Perl Command Encoder

2014-07-22T15:27:45
ID MSF:ENCODER/CMD/PERL
Type metasploit
Reporter Rapid7
Modified 2017-07-24T13:26:21

Description

This encoder uses perl to avoid commonly restricted characters.

                                        
                                            ##
# This module requires Metasploit: https://metasploit.com/download
# Current source: https://github.com/rapid7/metasploit-framework
##

class MetasploitModule < Msf::Encoder
  Rank = NormalRanking

  def initialize
    super(
      'Name'             => 'Perl Command Encoder',
      'Description'      => %q{
        This encoder uses perl to avoid commonly restricted characters.
      },
      'Author'           => 'hdm',
      'Arch'             => ARCH_CMD,
      'Platform'         => 'unix',
      'EncoderType'      => Msf::Encoder::Type::CmdUnixPerl)
  end


  #
  # Encodes the payload
  #
  def encode_block(state, buf)

    # Skip encoding for empty badchars
    if state.badchars.length == 0
      return buf
    end

    if state.badchars.include?("-")
      raise EncodingError
    else
      buf = encode_block_perl(state,buf)
    end

    return buf
  end

  #
  # Uses the perl command to hex encode the command string
  #
  def encode_block_perl(state, buf)

    hex = buf.unpack("H*").join
    cmd = 'perl -e '
    qot = ',-:.=+!@#$%^&'

    # Convert spaces to IFS...
    if state.badchars.include?(" ")
      if state.badchars.match(/[${IFS}]/n)
        raise EncodingError
      end
      cmd.gsub!(/\s/, '${IFS}')
    end

    # Can we use single quotes to enclose the command string?
    if state.badchars.include?("'")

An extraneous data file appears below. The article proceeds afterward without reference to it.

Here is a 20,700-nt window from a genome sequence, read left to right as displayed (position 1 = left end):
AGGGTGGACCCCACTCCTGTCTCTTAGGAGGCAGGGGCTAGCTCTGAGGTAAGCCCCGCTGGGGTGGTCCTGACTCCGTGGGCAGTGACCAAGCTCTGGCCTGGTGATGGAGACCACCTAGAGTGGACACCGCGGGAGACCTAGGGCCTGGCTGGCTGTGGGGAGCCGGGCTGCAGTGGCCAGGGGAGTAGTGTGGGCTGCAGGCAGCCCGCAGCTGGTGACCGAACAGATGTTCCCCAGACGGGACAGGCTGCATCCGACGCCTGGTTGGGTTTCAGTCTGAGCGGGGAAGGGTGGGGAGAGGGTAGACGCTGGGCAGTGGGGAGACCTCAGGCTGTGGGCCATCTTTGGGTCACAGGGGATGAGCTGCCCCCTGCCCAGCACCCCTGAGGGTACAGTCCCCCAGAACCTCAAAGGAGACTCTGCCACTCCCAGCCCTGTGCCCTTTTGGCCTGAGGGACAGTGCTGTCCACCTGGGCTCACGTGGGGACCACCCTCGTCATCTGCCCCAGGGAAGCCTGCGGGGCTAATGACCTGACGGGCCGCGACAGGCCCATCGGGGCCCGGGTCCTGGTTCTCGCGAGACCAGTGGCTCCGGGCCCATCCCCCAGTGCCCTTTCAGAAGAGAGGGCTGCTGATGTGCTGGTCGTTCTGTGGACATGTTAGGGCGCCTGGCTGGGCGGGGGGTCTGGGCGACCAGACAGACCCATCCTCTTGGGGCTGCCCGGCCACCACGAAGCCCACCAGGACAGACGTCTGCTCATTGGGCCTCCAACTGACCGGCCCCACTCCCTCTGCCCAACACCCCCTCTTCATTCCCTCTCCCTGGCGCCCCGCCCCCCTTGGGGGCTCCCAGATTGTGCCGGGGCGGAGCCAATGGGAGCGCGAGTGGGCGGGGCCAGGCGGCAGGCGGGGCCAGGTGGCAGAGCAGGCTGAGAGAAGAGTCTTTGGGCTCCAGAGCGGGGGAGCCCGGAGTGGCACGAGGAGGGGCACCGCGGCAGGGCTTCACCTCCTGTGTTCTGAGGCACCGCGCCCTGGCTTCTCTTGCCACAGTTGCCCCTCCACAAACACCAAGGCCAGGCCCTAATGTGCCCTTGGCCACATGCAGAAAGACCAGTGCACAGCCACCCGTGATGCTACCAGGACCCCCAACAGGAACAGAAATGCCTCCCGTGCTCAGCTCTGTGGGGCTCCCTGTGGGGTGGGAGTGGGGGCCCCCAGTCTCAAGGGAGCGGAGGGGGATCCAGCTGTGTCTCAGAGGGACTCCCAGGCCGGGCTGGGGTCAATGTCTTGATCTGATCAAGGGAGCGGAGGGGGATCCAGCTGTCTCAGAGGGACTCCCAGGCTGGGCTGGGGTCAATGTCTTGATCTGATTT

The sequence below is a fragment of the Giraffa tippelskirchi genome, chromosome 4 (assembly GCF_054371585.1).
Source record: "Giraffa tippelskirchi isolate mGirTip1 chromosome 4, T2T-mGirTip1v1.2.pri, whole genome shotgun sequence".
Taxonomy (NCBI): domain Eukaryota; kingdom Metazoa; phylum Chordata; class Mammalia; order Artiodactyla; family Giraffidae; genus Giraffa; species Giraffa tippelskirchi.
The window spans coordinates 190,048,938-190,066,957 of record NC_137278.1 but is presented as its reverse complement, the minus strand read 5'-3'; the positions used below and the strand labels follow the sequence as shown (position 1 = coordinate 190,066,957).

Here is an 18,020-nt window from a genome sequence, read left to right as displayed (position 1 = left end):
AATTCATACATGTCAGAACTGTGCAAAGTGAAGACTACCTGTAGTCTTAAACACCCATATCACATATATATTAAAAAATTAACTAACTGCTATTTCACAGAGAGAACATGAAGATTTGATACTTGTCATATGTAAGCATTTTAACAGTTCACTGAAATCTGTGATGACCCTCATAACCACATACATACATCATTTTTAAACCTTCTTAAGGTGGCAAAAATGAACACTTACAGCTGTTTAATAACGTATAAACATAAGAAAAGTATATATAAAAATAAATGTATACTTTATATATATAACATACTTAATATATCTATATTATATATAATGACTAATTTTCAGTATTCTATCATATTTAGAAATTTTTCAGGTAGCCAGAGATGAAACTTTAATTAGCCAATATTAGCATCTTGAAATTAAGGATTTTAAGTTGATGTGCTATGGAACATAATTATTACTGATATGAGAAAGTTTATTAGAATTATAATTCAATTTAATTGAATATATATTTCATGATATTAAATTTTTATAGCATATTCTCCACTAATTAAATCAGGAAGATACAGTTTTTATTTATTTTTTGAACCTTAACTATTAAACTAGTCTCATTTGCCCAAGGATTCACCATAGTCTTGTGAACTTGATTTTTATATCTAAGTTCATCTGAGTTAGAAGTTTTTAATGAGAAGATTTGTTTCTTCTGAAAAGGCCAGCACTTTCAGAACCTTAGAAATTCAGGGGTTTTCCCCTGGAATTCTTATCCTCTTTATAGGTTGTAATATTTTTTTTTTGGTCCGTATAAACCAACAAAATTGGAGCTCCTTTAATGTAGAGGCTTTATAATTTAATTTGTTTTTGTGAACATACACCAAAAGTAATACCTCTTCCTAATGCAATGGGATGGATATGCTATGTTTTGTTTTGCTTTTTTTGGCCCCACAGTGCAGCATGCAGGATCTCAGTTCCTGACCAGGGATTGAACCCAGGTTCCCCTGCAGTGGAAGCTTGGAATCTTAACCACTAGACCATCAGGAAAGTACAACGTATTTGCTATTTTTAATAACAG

if (state.badchars.match(/[()\\]/))
        cmd << perl_e(state, qot, hex)
      else
        # Without quotes, we can use backslash to escape parens so the
        # shell doesn't try to interpreter them.
        cmd << "system\\(pack\\(#{perl_qq(state, qot, hex)}\\)\\)"
      end
    else
      # Quotes are ok, but we still need parens or spaces
      if (state.badchars.match(/[()]/n))
        if state.badchars.include?(" ")
          cmd << perl_e(state, qot, hex)
        else
          cmd << "'system pack #{perl_qq(state, qot, hex)}'"
        end
      else
        cmd << "'system(pack(#{perl_qq(state, qot, hex)}))'"
      end
    end

    return cmd
  end

  def perl_e(state, qot, hex)
    # We don't have parens, quotes, or backslashes so we have to use
    # barewords on the commandline for the argument to the pack
    # function. As a consequence, we can't use things that the shell
    # would interpret, so $ and & become badchars.
    qot.delete("$")
    qot.delete("&")

    # Perl chains -e with newlines, but doesn't automatically add
    # semicolons, so the following will result in the interpreter
    # seeing a file like this:
    #    system
    #    pack
    #    qq^H*^,qq^whatever^
    # Since system and pack require arguments (rather than assuming
    # $_ when no args are given like many other perl functions),
    # this works out to do what we need.
    cmd = "system -e pack -e #{perl_qq(state, qot, hex)}"
    if state.badchars.include?(" ")
      # We already tested above to make sure that these chars are ok
      # if space isn't.
      cmd.gsub!(" ", "${IFS}")
    end

    cmd
  end

  def perl_qq(state, qot, hex)

    # Find a quoting character to use
    state.badchars.unpack('C*') { |c| qot.delete(c.chr) }

    # Throw an error if we ran out of quotes
    raise EncodingError if qot.length == 0

    sep = qot[0].chr
    # Use an explicit length for the H specifier instead of just "H*"
    # in case * is a badchar for the module, and for the case where this
    # ends up unquoted so the shell doesn't try to expand a path.
    "qq#{sep}H#{hex.length}#{sep},qq#{sep}#{hex}#{sep}"
  end
end